The number one takeaway from the IPCC is that to take action on climate change, you have to also direct your attention to changing the structures in which you operate.
IPCC vice chair Ko Barrett, a top scientist at NOAA, explained the importance of tackling the question of what individuals can do in inspiring greater change. “I love the storyline about individuals, not because I’m being Pollyanna-ish that that can solve the problem.” But she thinks that, in looking at what people can do in their own lives and, more importantly, their communities, “we actually magnify the value of our individual actions to a scale that matters in cities and towns. That’s the scale that we can really engage because people can see the broader impact of collective action.”
Take one example of how individual action can have broader network effects: The IPCC report looks at what happens when a neighbor installs a rooftop solar panel. Sure, it reduces that household’s footprint, but it also makes it more likely for others in the neighborhood to adopt solar energy too, because of how it nudges social norms and expectations. The house with solar panels also serves as something like a role model for a new way we could all live.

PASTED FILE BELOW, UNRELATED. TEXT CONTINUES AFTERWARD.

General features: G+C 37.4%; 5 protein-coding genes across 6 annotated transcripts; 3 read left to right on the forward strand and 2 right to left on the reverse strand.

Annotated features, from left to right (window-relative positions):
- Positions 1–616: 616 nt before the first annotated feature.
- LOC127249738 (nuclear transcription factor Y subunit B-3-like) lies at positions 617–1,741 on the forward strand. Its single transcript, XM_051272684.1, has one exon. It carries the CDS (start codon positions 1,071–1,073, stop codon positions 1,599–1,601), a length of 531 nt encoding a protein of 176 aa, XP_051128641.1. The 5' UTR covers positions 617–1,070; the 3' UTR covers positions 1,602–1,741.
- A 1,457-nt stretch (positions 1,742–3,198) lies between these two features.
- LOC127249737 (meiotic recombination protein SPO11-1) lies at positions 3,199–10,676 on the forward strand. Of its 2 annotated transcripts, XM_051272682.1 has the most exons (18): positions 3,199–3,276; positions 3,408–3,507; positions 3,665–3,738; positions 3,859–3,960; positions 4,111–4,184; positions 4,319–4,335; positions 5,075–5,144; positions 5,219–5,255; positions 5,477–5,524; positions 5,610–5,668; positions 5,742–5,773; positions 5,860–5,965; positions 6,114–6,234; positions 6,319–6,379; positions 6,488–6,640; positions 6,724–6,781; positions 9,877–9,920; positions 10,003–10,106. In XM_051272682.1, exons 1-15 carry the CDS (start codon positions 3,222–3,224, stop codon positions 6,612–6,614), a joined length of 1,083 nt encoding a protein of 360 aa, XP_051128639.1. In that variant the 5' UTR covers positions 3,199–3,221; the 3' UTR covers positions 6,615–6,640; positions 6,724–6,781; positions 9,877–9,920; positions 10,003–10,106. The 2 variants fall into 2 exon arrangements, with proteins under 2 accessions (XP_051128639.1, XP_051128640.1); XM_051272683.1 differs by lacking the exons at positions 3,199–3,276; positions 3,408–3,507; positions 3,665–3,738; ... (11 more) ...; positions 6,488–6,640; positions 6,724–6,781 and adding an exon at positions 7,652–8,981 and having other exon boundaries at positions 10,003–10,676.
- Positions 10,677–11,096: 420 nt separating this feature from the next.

Now think bigger than a solar panel: A person connects with others in their community to pass an ordinance that updates energy efficiency measures for the town’s buildings. That’s organized collective action. “Collective action as part of social or lifestyle movements underpins system change,” the report says. The scientists nod to the climate strikes that have given voice to youth in more than 180 countries, which help build social trust and citizen-led networks.
These social movements have exploded as the first generation growing up with the harsher realities of climate change becomes a political force globally. Barrett recognizes that “more and more, the readers of the science reports are not just policymakers at the national level. There are very many well-informed citizens on climate science now. Bringing more information that is immediately useful to them is really powerful.”